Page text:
Brief communication: A fast vortex-based smearing correction for the actuator line
- DTU Wind Energy, Technical University of Denmark, Frederiksborgvej 399, 4000 Roskilde, Denmark
Correspondence: Alexander R. Meyer Forsting (email@example.com)
The actuator line is a lifting line representation of aerodynamic surfaces in computational fluid dynamics applications but with non-singular forces, which reduces the self-induced velocities at the line. The vortex-based correction by Meyer Forsting et al. (2019a) recovers this missing induction and thus the intended lifting line behaviour of the actuator line. However, its computational cost exceeds that of existing tip corrections and quickly grows with blade discretization. Here we present different methods for reducing its computational cost to the level of existing corrections without jeopardizing the stability or accuracy of the original method. The cost is reduced by at least 98 %, whereas the power is maximally affected by 0.8 % with respect to the original formulation. This accelerated smearing correction remains a dynamic correction by modelling the variation in trailed vorticity over time. The correction is openly available (Meyer Forsting et al., 2019b).
The actuator line (AL) Sørensen and Shen (2002) is a lifting line (LL) representation of aerodynamic surfaces in Eulerian computational fluid dynamics (CFD) applications. It allows simulating the interaction between the atmosphere and wind farms, as it captures all the important flow features of fully resolved rotors, at a fraction of the computational cost. However transferring a LL into the CFD domain requires dispersing the concentrated blade forces of the LL over a certain region – most commonly in the form of a Gaussian projection – to avoid causing numerical instabilities. This force smearing leads to the formation of a viscous core in the released vorticity, which subsequently reduces the induced velocity at the blade (Dag, 2017; Meyer Forsting et al., 2019a; Martínez-Tossas and Meneveau, 2019). Lower induction implies larger angles of attack and thus increased blade forces. Especially in regions presenting large load changes, as around the root and tip of the blade, does the AL thus overestimate the forces.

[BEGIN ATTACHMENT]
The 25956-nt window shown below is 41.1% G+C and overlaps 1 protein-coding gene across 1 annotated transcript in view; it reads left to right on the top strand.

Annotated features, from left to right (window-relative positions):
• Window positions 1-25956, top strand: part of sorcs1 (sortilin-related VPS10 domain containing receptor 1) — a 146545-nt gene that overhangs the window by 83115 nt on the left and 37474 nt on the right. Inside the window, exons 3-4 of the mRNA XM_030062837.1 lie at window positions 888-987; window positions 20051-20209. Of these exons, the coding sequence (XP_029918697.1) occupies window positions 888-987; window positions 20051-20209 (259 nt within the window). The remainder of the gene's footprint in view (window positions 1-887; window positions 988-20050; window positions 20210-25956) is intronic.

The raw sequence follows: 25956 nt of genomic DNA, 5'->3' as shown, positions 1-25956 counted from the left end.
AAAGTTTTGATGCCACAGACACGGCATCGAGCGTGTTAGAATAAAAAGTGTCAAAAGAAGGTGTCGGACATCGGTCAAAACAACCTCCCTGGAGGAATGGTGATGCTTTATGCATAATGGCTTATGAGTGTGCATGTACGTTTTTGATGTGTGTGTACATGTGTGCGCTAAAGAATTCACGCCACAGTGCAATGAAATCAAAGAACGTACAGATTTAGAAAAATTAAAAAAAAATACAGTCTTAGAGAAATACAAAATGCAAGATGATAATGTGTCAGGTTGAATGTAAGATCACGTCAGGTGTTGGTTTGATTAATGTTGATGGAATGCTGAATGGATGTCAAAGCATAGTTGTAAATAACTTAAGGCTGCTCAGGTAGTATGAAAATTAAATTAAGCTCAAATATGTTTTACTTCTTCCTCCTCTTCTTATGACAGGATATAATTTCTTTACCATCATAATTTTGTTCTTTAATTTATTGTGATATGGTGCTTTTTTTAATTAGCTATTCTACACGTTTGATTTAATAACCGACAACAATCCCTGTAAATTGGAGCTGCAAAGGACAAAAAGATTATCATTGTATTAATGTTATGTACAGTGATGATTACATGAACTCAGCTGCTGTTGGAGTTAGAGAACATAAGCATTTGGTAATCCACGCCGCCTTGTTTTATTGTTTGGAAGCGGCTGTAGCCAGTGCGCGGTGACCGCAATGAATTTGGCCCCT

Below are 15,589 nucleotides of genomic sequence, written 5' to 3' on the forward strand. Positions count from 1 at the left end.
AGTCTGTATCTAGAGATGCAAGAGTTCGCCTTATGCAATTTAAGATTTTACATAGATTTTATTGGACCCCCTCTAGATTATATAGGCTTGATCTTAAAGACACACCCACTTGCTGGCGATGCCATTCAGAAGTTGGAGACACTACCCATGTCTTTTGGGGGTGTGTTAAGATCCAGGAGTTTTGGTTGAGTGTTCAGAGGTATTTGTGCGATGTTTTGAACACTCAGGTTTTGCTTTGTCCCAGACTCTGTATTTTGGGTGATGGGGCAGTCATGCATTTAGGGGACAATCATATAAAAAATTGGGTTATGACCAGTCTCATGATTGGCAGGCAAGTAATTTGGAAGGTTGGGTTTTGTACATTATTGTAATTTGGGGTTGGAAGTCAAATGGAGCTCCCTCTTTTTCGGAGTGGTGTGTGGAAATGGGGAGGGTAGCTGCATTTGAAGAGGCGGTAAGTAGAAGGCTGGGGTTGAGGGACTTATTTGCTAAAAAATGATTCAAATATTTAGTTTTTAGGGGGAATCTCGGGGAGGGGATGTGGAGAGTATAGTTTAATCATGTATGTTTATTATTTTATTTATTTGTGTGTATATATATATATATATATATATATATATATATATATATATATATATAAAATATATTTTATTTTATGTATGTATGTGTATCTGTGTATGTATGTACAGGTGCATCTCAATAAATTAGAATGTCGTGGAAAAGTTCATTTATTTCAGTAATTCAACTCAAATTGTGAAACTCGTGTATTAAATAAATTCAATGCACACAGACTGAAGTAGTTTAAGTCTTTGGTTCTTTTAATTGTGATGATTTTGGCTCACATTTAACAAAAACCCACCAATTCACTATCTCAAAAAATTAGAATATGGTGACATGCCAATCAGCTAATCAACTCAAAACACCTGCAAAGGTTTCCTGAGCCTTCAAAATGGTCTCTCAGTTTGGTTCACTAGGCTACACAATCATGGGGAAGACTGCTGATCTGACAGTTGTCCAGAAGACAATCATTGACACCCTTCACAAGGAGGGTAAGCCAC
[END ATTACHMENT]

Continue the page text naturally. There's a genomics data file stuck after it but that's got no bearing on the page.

Meyer Forsting et al. (2019a) – following the approach proposed by Dag (2017) – presented a correction to the AL that combines the fast and dynamic near-wake model by Pirrung et al. (2016, 2017a, b) with a viscous core model (Lamb, 1932; Oseen, 1911) to recover the missing induction. With the correction, the AL truly functions as a LL, which was verified over the entire operational wind speed range of modern turbines as well as in yaw and for dynamic pitch steps (Meyer Forsting et al., 2019a). The numerical stability of the correction was not challenged by any of those flow cases – not even by extreme inflow turbulence.
The only disadvantage of the new smearing correction is its computational cost. Though it is incorrect to apply conventional tip corrections to ALs – they correct actuator discs for missing discrete blades – their low cost makes them attractive. In this paper we present different methods that reduce the computational cost of the new correction to that of existing corrections without jeopardizing the stability or accuracy of the method.
Computing the missing induction requires re-evaluating the velocity contribution from each previously released vortex element at each time step. The velocity contribution from a single trailed vortex at some point along the blade is obtained by integrating along the vortex line